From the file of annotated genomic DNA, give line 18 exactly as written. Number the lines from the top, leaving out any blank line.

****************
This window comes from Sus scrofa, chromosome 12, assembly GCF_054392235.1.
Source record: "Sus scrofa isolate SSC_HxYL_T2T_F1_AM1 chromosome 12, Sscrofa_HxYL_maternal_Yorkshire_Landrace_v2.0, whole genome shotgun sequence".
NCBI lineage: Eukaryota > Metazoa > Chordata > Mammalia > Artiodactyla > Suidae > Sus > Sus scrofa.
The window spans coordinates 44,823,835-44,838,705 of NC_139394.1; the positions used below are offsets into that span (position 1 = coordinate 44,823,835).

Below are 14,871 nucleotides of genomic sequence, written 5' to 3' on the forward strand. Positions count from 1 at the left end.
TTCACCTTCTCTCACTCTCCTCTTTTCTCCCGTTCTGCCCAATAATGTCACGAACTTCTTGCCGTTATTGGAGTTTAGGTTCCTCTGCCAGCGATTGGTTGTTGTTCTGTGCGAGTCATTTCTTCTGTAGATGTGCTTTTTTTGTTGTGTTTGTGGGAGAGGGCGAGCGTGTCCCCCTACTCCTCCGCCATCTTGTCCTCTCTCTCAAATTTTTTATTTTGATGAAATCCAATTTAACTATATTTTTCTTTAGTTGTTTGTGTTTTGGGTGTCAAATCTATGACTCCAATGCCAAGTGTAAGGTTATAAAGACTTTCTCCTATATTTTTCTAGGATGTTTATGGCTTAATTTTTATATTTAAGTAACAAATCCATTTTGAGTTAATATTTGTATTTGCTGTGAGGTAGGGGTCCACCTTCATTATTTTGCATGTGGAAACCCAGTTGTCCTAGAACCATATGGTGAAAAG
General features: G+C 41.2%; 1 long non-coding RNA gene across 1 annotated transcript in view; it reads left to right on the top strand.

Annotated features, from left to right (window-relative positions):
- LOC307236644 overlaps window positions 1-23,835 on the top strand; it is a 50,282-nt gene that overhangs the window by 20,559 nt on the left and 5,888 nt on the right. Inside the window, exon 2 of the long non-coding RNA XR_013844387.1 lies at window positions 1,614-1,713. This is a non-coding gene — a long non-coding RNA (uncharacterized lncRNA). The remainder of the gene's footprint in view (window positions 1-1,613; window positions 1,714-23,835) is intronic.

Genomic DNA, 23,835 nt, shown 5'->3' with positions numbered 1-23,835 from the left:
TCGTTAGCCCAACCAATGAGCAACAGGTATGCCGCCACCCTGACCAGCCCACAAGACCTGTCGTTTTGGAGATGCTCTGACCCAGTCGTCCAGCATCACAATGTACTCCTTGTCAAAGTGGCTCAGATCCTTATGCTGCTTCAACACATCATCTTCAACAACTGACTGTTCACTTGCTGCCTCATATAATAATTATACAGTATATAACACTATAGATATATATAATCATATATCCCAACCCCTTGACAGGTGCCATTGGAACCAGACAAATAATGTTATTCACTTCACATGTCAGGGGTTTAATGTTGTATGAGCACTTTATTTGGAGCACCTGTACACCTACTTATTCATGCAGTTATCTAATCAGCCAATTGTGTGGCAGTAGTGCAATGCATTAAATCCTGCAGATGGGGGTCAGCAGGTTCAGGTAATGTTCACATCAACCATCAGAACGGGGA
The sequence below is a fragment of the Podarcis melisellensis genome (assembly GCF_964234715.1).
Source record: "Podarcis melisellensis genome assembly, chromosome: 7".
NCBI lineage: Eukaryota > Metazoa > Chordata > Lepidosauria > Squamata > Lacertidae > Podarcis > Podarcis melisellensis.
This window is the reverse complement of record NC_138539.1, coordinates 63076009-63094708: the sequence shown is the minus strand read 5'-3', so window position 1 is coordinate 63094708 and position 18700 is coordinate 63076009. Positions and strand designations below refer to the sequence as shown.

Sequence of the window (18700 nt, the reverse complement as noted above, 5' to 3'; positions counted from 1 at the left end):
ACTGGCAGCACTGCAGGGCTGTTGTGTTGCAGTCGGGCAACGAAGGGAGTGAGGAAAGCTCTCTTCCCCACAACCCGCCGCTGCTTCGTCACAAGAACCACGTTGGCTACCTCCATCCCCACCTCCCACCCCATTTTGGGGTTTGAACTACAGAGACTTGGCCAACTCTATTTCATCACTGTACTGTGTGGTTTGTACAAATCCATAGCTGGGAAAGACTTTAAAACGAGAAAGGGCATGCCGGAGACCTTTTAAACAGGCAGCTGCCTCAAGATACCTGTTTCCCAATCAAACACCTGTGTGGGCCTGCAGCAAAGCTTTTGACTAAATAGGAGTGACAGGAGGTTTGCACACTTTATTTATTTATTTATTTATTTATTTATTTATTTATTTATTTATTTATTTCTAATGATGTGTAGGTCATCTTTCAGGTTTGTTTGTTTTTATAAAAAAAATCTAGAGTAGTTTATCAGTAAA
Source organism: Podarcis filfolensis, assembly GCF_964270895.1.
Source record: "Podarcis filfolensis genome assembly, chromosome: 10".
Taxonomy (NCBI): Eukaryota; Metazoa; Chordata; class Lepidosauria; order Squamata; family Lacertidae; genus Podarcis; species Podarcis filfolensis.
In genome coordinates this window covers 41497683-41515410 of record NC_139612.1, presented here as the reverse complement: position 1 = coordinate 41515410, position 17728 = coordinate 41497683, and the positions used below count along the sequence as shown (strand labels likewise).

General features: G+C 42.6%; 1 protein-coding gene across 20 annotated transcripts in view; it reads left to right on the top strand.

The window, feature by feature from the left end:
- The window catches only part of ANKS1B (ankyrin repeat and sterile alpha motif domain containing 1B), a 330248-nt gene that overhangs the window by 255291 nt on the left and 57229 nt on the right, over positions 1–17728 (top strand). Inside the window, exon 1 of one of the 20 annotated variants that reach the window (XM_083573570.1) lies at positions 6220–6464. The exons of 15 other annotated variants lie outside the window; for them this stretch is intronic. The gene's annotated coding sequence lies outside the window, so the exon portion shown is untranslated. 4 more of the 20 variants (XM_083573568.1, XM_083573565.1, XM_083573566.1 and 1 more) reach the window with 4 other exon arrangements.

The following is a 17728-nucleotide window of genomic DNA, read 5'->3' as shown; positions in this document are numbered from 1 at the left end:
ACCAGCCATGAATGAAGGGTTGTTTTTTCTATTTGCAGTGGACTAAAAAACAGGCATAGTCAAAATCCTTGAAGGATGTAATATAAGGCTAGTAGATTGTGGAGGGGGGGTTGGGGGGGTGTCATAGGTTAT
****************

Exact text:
Source organism: Podarcis filfolensis, assembly GCF_964270895.1.